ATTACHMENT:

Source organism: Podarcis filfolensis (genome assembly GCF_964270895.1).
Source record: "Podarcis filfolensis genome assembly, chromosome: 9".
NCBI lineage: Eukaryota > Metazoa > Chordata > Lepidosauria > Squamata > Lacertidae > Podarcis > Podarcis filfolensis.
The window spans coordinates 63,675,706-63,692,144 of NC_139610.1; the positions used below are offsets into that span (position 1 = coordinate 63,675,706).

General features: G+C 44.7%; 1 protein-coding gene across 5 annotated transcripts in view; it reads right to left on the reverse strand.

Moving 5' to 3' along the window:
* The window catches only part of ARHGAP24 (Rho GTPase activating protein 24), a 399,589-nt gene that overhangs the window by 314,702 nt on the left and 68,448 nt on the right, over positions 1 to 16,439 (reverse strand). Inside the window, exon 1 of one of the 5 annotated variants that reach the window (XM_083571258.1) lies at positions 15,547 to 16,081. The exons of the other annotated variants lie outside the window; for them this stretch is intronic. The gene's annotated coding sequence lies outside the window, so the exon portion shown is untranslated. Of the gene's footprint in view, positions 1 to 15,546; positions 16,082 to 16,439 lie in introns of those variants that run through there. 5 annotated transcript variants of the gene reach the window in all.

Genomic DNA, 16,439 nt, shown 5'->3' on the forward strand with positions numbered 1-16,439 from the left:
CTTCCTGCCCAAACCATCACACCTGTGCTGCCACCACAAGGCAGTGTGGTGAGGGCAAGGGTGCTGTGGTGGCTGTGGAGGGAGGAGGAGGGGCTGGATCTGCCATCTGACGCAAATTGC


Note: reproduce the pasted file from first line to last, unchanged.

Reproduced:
Source organism: Podarcis filfolensis (genome assembly GCF_964270895.1).
Source record: "Podarcis filfolensis genome assembly, chromosome: 9".
NCBI lineage: Eukaryota > Metazoa > Chordata > Lepidosauria > Squamata > Lacertidae > Podarcis > Podarcis filfolensis.
The window spans coordinates 63,675,706-63,692,144 of NC_139610.1; the positions used below are offsets into that span (position 1 = coordinate 63,675,706).

General features: G+C 44.7%; 1 protein-coding gene across 5 annotated transcripts in view; it reads right to left on the reverse strand.

Moving 5' to 3' along the window:
* The window catches only part of ARHGAP24 (Rho GTPase activating protein 24), a 399,589-nt gene that overhangs the window by 314,702 nt on the left and 68,448 nt on the right, over positions 1 to 16,439 (reverse strand). Inside the window, exon 1 of one of the 5 annotated variants that reach the window (XM_083571258.1) lies at positions 15,547 to 16,081. The exons of the other annotated variants lie outside the window; for them this stretch is intronic. The gene's annotated coding sequence lies outside the window, so the exon portion shown is untranslated. Of the gene's footprint in view, positions 1 to 15,546; positions 16,082 to 16,439 lie in introns of those variants that run through there. 5 annotated transcript variants of the gene reach the window in all.

Genomic DNA, 16,439 nt, shown 5'->3' on the forward strand with positions numbered 1-16,439 from the left:
CTTCCTGCCCAAACCATCACACCTGTGCTGCCACCACAAGGCAGTGTGGTGAGGGCAAGGGTGCTGTGGTGGCTGTGGAGGGAGGAGGAGGGGCTGGATCTGCCATCTGACGCAAATTGC